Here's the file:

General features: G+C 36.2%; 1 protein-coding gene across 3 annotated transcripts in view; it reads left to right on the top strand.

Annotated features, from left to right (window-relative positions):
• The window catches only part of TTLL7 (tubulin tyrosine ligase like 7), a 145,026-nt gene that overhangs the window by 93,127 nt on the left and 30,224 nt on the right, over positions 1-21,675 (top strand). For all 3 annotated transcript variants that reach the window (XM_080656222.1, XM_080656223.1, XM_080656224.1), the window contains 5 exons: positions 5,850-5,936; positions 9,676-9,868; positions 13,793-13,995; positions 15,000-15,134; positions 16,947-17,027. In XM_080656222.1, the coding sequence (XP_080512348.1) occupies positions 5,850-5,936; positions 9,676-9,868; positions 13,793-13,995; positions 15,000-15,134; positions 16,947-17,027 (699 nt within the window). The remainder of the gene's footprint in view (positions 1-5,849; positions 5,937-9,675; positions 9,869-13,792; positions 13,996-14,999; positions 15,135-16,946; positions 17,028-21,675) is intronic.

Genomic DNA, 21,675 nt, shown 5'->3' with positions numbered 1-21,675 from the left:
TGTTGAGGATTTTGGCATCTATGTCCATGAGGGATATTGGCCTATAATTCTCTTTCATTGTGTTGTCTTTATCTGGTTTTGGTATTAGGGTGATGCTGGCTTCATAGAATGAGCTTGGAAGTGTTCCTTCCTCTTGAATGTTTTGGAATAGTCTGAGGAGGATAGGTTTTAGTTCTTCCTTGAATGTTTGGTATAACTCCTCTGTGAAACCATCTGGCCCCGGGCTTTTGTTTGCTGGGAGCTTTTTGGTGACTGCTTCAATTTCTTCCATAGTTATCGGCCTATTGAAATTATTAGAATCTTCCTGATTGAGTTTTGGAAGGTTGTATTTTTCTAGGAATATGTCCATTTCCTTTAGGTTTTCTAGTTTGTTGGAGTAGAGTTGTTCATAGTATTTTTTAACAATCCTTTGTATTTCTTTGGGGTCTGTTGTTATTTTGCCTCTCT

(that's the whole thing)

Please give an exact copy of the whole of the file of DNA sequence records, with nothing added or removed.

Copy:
General features: G+C 36.2%; 1 protein-coding gene across 3 annotated transcripts in view; it reads left to right on the top strand.

Annotated features, from left to right (window-relative positions):
• The window catches only part of TTLL7 (tubulin tyrosine ligase like 7), a 145,026-nt gene that overhangs the window by 93,127 nt on the left and 30,224 nt on the right, over positions 1-21,675 (top strand). For all 3 annotated transcript variants that reach the window (XM_080656222.1, XM_080656223.1, XM_080656224.1), the window contains 5 exons: positions 5,850-5,936; positions 9,676-9,868; positions 13,793-13,995; positions 15,000-15,134; positions 16,947-17,027. In XM_080656222.1, the coding sequence (XP_080512348.1) occupies positions 5,850-5,936; positions 9,676-9,868; positions 13,793-13,995; positions 15,000-15,134; positions 16,947-17,027 (699 nt within the window). The remainder of the gene's footprint in view (positions 1-5,849; positions 5,937-9,675; positions 9,869-13,792; positions 13,996-14,999; positions 15,135-16,946; positions 17,028-21,675) is intronic.

Genomic DNA, 21,675 nt, shown 5'->3' with positions numbered 1-21,675 from the left:
TGTTGAGGATTTTGGCATCTATGTCCATGAGGGATATTGGCCTATAATTCTCTTTCATTGTGTTGTCTTTATCTGGTTTTGGTATTAGGGTGATGCTGGCTTCATAGAATGAGCTTGGAAGTGTTCCTTCCTCTTGAATGTTTTGGAATAGTCTGAGGAGGATAGGTTTTAGTTCTTCCTTGAATGTTTGGTATAACTCCTCTGTGAAACCATCTGGCCCCGGGCTTTTGTTTGCTGGGAGCTTTTTGGTGACTGCTTCAATTTCTTCCATAGTTATCGGCCTATTGAAATTATTAGAATCTTCCTGATTGAGTTTTGGAAGGTTGTATTTTTCTAGGAATATGTCCATTTCCTTTAGGTTTTCTAGTTTGTTGGAGTAGAGTTGTTCATAGTATTTTTTAACAATCCTTTGTATTTCTTTGGGGTCTGTTGTTATTTTGCCTCTCT